Saturday, January 19, 2008

Cowboy-up: part two

Mrs. Lovelace, who was my direct supervisor at Sweet Little College, never seemed to grow tired of me. I spent hours in her office each day, talking about my teaching challenges or my grad school issues, or my boyfriend issues (Owen was five years younger than I and a lapsed Mormon; I, a lapsed Catholic, was drowning in guilt over my irrepressible desire to make out with a guy five years my junior. I mean, who does that? Want to see a grim and dismal? Take a look at Nina and Owen, circa 1999).

I am sorry. Where was I?

I learned more about Mrs. Erica Lovelace over the next year. The western wear, for example, was a fad/phase she and her daughter were navigating together. Her daughter, Epiphany, had fallen in love with a cattle rancher and pro-rodeo performer from Oklahoma. Having fallen in love with not just the individual cowboy, but also the cowboy culture, Epiphany brought her mother along for the ride (so to speak). Both were happily immersed in country and western music and were fast developing the wardrobe to match. They were planning a vacation over summer break to visit the boyfriend and see actual, real live cows, close up. Epiphany had taken up the banjo; her mother was learning to sing along with Bonnie Raitt. These were good times for them.

Of her former husband, Mrs. Erica Lovelace would say nothing. Being a recent convert to Catholicism, Erica was more interested the present and the future. In spite of her silence on the subject, of her first marriage, I became convinced that whoever he was, he must have been a complete ass. Epiphany later told me that my general non-impression was perfectly right. I never asked Erica anything more about it, but I did get the distinct impression that she would very much like, someday, someway, to marry again – so long as it was ok with her daughters.

Fade, cut, whatever the means, to a picture now my dad, seven years ago. My dad, bless his heart, did not take my mother’s death very well. Some men, when they lose their wives, set about to find someone, anyone else. We’ve all seen it happen: a young wife dies and her husband is seen three weeks later packing a convertible with beach gear while some age-inappropriate tart stands by, fantasizing about how much money he is going to spend on her. It is the way of the lonely, heartbroken man and the charming parasite. Blech.

My dad was having none of it; he set out to traverse the rest of his days absolutely alone. He worked, he fished, he smoked a pipe, and he slept. That was his life. (Except for perhaps the first four years after my mother died. During those years, you could also add catatonic armchair sitting and heavy scotch consumption to the list). These were bad times for him.

By early 2002, I had made plans to move to New York City. Naturally, I was concerned about how my dad would get along with me. (In reality, it was I who would be worse off, but that’s another story entirely). One day at Sweet Little College, I mentioned my concern to Erica, who knew by this time that my dad, to me, is the beginning, middle, and end of all that is good and right in the world. I was expressing something or other to this effect when I had a sudden and inexpressible urge to tell Erica that I wanted her to meet my dad before I left for New York. I knew there was no reason for them to meet and I knew that to suggest the meeting would be inappropriate. But I kept wanting to say it and fighting the desire to say it. And then finally, I said it.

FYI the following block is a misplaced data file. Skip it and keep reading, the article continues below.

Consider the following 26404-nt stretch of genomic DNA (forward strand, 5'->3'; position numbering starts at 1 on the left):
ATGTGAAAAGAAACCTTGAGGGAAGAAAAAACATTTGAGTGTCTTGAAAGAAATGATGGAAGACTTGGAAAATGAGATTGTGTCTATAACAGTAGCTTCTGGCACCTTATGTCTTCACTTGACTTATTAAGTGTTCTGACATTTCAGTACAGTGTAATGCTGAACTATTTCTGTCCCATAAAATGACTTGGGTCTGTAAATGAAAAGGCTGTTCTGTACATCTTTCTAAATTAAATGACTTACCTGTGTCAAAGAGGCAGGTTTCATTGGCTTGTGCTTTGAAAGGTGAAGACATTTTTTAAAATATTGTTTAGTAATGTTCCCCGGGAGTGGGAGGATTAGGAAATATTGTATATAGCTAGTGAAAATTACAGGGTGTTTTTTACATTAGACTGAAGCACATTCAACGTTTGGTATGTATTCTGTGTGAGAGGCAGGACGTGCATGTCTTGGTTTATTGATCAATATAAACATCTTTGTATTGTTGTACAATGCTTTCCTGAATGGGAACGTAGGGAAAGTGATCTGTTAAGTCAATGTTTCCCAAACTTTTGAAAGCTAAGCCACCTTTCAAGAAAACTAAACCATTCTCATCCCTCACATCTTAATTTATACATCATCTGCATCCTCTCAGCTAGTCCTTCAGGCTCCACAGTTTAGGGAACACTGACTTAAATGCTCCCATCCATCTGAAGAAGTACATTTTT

“Erica,” said I. “Would you mind terribly much if I said I think you should have lunch with my dad sometime? Or would that just be too weird?”

Erica, of course, would be delighted to meet this paragon of manhood. Of course she would.

I called my dad that night and said, because I have considerable influence over him when I said things like “please” and “pretty please”, “Please drive to Raleigh and have lunch with my boss sometime before I leave for New York. If you do this, I will not bother you ever again about spending all your time drunk in an armchair staring into a cold, damp fire. The end.”

So my dad, convinced that my boss was both annoying and ugly, consented to meet her because I said “please.” He called her and gave her a date and a time and then Erica, because she is one of my kind, commenced the pre-date wardrobe freak out and bought three new tubes of lipstick.

It was an exciting time.

When my dad showed up at the school to pick her up, he looked at me as if he were on a death march to the guillotine. I have to say, I felt right sorry for him. That is, I did until I saw that he was wearing a jacket and tie and had finally moved his wedding ring to his right hand.

Well damn, I thought.

Damn indeed.

Erica reported that she loved my dad with complete abandon from the moment he walked into her office.

My dad reported that he found Erica to be the most depressing, phony, faux-cowgirl of a flake he had ever met, and further complained that he’d drive a long, long way for a guarantee that he’d never have to see her again.

Thus ends part the second. Sleep tight.


nicoleantoinette said...

I always find it fascinating how two people that are both so important to you can be so different from each other, enough so that they would never get along.

I can't wait for part three..

Em said...

still listening. . .

utenzi said...

Well, at least one of them enjoyed their first meeting, Nina. I guess that means you have at least some skills at matchmaking. So, were there any further meetings between them?